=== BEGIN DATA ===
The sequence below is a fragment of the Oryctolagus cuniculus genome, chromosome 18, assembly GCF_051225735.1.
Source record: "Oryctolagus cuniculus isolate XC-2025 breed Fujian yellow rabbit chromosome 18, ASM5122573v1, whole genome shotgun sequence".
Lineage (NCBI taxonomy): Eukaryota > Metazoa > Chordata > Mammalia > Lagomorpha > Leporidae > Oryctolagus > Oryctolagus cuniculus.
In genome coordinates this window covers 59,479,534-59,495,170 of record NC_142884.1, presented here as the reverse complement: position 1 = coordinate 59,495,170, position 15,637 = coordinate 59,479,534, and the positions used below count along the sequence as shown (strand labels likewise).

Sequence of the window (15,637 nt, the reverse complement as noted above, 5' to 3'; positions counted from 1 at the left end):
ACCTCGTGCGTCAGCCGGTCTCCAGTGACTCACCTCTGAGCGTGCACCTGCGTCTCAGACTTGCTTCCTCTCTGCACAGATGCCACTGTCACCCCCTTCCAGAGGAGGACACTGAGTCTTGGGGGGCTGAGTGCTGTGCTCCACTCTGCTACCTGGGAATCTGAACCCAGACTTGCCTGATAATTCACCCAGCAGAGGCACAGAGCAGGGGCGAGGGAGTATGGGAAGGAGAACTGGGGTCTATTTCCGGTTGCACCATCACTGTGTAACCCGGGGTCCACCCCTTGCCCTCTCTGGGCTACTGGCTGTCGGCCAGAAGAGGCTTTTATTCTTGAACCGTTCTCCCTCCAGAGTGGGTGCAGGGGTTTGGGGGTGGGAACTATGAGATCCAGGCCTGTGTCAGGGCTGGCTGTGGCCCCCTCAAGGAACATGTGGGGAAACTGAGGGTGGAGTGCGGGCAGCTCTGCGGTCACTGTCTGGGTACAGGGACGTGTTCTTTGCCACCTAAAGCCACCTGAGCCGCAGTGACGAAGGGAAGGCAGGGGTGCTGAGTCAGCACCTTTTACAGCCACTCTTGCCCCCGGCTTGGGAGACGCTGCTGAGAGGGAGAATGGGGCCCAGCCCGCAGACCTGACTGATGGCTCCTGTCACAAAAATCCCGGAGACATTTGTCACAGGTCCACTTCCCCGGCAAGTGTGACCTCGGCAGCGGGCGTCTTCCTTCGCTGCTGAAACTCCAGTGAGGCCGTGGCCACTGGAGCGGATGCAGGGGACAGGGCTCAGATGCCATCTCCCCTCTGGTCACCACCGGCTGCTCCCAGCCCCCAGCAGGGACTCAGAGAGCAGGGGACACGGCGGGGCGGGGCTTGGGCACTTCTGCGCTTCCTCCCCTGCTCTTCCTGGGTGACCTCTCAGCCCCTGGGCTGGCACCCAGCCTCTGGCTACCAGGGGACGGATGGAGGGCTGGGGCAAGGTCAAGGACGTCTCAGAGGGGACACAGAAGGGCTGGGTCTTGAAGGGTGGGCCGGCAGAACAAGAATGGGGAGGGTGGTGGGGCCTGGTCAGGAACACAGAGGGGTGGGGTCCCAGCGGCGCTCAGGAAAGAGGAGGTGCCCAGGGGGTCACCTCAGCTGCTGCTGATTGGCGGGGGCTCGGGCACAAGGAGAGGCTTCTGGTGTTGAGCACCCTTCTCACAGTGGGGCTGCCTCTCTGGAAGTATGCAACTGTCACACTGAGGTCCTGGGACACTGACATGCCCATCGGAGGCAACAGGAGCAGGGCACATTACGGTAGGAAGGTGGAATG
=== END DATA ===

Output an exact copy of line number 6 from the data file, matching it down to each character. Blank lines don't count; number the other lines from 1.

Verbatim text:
ACCTCGTGCGTCAGCCGGTCTCCAGTGACTCACCTCTGAGCGTGCACCTGCGTCTCAGACTTGCTTCCTCTCTGCACAGATGCCACTGTCACCCCCTTCCAGAGGAGGACACTGAGTCTTGGGGGGCTGAGTGCTGTGCTCCACTCTGCTACCTGGGAATCTGAACCCAGACTTGCCTGATAATTCACCCAGCAGAGGCACAGAGCAGGGGCGAGGGAGTATGGGAAGGAGAACTGGGGTCTATTTCCGGTTGCACCATCACTGTGTAACCCGGGGTCCACCCCTTGCCCTCTCTGGGCTACTGGCTGTCGGCCAGAAGAGGCTTTTATTCTTGAACCGTTCTCCCTCCAGAGTGGGTGCAGGGGTTTGGGGGTGGGAACTATGAGATCCAGGCCTGTGTCAGGGCTGGCTGTGGCCCCCTCAAGGAACATGTGGGGAAACTGAGGGTGGAGTGCGGGCAGCTCTGCGGTCACTGTCTGGGTACAGGGACGTGTTCTTTGCCACCTAAAGCCACCTGAGCCGCAGTGACGAAGGGAAGGCAGGGGTGCTGAGTCAGCACCTTTTACAGCCACTCTTGCCCCCGGCTTGGGAGACGCTGCTGAGAGGGAGAATGGGGCCCAGCCCGCAGACCTGACTGATGGCTCCTGTCACAAAAATCCCGGAGACATTTGTCACAGGTCCACTTCCCCGGCAAGTGTGACCTCGGCAGCGGGCGTCTTCCTTCGCTGCTGAAACTCCAGTGAGGCCGTGGCCACTGGAGCGGATGCAGGGGACAGGGCTCAGATGCCATCTCCCCTCTGGTCACCACCGGCTGCTCCCAGCCCCCAGCAGGGACTCAGAGAGCAGGGGACACGGCGGGGCGGGGCTTGGGCACTTCTGCGCTTCCTCCCCTGCTCTTCCTGGGTGACCTCTCAGCCCCTGGGCTGGCACCCAGCCTCTGGCTACCAGGGGACGGATGGAGGGCTGGGGCAAGGTCAAGGACGTCTCAGAGGGGACACAGAAGGGCTGGGTCTTGAAGGGTGGGCCGGCAGAACAAGAATGGGGAGGGTGGTGGGGCCTGGTCAGGAACACAGAGGGGTGGGGTCCCAGCGGCGCTCAGGAAAGAGGAGGTGCCCAGGGGGTCACCTCAGCTGCTGCTGATTGGCGGGGGCTCGGGCACAAGGAGAGGCTTCTGGTGTTGAGCACCCTTCTCACAGTGGGGCTGCCTCTCTGGAAGTATGCAACTGTCACACTGAGGTCCTGGGACACTGACATGCCCATCGGAGGCAACAGGAGCAGGGCACATTACGGTAGGAAGGTGGAATG